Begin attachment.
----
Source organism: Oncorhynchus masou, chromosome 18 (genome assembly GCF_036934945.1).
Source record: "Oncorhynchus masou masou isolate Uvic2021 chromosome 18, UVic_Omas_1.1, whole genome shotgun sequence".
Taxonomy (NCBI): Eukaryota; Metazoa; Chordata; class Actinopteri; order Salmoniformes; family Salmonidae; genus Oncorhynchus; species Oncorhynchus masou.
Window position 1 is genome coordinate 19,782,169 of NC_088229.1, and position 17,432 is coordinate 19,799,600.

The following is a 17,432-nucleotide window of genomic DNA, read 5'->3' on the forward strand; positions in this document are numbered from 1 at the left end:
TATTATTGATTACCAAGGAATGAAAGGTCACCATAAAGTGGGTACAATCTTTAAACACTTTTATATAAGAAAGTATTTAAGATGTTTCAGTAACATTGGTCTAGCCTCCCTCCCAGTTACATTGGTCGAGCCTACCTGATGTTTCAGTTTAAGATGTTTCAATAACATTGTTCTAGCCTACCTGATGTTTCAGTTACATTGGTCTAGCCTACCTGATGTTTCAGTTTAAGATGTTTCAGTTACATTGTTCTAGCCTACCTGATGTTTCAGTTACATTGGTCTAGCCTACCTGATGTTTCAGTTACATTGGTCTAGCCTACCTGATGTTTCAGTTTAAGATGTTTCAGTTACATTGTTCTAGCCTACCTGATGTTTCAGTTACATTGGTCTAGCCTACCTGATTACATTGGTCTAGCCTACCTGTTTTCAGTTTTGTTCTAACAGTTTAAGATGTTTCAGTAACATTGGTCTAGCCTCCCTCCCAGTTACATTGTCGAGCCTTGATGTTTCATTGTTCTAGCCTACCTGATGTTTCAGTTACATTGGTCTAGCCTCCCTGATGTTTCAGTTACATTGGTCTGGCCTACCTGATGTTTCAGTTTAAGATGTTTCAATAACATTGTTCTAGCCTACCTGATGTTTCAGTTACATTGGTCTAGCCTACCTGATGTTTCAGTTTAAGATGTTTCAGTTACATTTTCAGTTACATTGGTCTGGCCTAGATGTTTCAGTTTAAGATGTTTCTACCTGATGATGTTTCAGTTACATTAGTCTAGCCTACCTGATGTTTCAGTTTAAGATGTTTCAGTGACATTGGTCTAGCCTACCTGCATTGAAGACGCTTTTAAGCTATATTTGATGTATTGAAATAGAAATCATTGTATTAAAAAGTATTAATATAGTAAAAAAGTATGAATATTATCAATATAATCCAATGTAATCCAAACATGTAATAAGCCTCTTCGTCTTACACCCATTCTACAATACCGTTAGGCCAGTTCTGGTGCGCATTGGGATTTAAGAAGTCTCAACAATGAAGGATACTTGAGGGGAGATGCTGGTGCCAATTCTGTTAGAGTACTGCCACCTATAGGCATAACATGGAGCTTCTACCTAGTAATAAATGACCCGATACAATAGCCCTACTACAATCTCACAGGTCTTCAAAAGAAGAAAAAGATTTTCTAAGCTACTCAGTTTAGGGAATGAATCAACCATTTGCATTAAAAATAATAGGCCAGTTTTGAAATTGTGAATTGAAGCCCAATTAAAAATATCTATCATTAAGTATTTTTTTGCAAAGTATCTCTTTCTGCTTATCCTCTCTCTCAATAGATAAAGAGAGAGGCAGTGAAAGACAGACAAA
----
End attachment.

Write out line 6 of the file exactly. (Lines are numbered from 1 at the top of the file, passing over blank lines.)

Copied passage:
TATTATTGATTACCAAGGAATGAAAGGTCACCATAAAGTGGGTACAATCTTTAAACACTTTTATATAAGAAAGTATTTAAGATGTTTCAGTAACATTGGTCTAGCCTCCCTCCCAGTTACATTGGTCGAGCCTACCTGATGTTTCAGTTTAAGATGTTTCAATAACATTGTTCTAGCCTACCTGATGTTTCAGTTACATTGGTCTAGCCTACCTGATGTTTCAGTTTAAGATGTTTCAGTTACATTGTTCTAGCCTACCTGATGTTTCAGTTACATTGGTCTAGCCTACCTGATGTTTCAGTTACATTGGTCTAGCCTACCTGATGTTTCAGTTTAAGATGTTTCAGTTACATTGTTCTAGCCTACCTGATGTTTCAGTTACATTGGTCTAGCCTACCTGATTACATTGGTCTAGCCTACCTGTTTTCAGTTTTGTTCTAACAGTTTAAGATGTTTCAGTAACATTGGTCTAGCCTCCCTCCCAGTTACATTGTCGAGCCTTGATGTTTCATTGTTCTAGCCTACCTGATGTTTCAGTTACATTGGTCTAGCCTCCCTGATGTTTCAGTTACATTGGTCTGGCCTACCTGATGTTTCAGTTTAAGATGTTTCAATAACATTGTTCTAGCCTACCTGATGTTTCAGTTACATTGGTCTAGCCTACCTGATGTTTCAGTTTAAGATGTTTCAGTTACATTTTCAGTTACATTGGTCTGGCCTAGATGTTTCAGTTTAAGATGTTTCTACCTGATGATGTTTCAGTTACATTAGTCTAGCCTACCTGATGTTTCAGTTTAAGATGTTTCAGTGACATTGGTCTAGCCTACCTGCATTGAAGACGCTTTTAAGCTATATTTGATGTATTGAAATAGAAATCATTGTATTAAAAAGTATTAATATAGTAAAAAAGTATGAATATTATCAATATAATCCAATGTAATCCAAACATGTAATAAGCCTCTTCGTCTTACACCCATTCTACAATACCGTTAGGCCAGTTCTGGTGCGCATTGGGATTTAAGAAGTCTCAACAATGAAGGATACTTGAGGGGAGATGCTGGTGCCAATTCTGTTAGAGTACTGCCACCTATAGGCATAACATGGAGCTTCTACCTAGTAATAAATGACCCGATACAATAGCCCTACTACAATCTCACAGGTCTTCAAAAGAAGAAAAAGATTTTCTAAGCTACTCAGTTTAGGGAATGAATCAACCATTTGCATTAAAAATAATAGGCCAGTTTTGAAATTGTGAATTGAAGCCCAATTAAAAATATCTATCATTAAGTATTTTTTTGCAAAGTATCTCTTTCTGCTTATCCTCTCTCTCAATAGATAAAGAGAGAGGCAGTGAAAGACAGACAAA